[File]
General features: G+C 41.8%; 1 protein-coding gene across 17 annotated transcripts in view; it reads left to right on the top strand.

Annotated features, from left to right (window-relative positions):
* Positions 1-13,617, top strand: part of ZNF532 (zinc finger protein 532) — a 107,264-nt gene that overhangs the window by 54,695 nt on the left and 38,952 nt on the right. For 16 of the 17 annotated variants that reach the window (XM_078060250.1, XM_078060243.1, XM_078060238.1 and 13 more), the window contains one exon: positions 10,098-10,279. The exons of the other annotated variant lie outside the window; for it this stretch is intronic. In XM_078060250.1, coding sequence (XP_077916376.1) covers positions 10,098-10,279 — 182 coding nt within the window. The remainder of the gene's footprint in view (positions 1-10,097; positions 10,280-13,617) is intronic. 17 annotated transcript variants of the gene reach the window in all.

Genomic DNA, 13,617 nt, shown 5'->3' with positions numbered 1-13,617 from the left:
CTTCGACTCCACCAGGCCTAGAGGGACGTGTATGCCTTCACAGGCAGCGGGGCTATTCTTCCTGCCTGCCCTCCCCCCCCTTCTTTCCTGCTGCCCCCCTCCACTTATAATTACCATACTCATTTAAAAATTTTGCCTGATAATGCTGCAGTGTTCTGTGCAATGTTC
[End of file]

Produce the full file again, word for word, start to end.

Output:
General features: G+C 41.8%; 1 protein-coding gene across 17 annotated transcripts in view; it reads left to right on the top strand.

Annotated features, from left to right (window-relative positions):
* Positions 1-13,617, top strand: part of ZNF532 (zinc finger protein 532) — a 107,264-nt gene that overhangs the window by 54,695 nt on the left and 38,952 nt on the right. For 16 of the 17 annotated variants that reach the window (XM_078060250.1, XM_078060243.1, XM_078060238.1 and 13 more), the window contains one exon: positions 10,098-10,279. The exons of the other annotated variant lie outside the window; for it this stretch is intronic. In XM_078060250.1, coding sequence (XP_077916376.1) covers positions 10,098-10,279 — 182 coding nt within the window. The remainder of the gene's footprint in view (positions 1-10,097; positions 10,280-13,617) is intronic. 17 annotated transcript variants of the gene reach the window in all.

Genomic DNA, 13,617 nt, shown 5'->3' with positions numbered 1-13,617 from the left:
CTTCGACTCCACCAGGCCTAGAGGGACGTGTATGCCTTCACAGGCAGCGGGGCTATTCTTCCTGCCTGCCCTCCCCCCCCTTCTTTCCTGCTGCCCCCCTCCACTTATAATTACCATACTCATTTAAAAATTTTGCCTGATAATGCTGCAGTGTTCTGTGCAATGTTC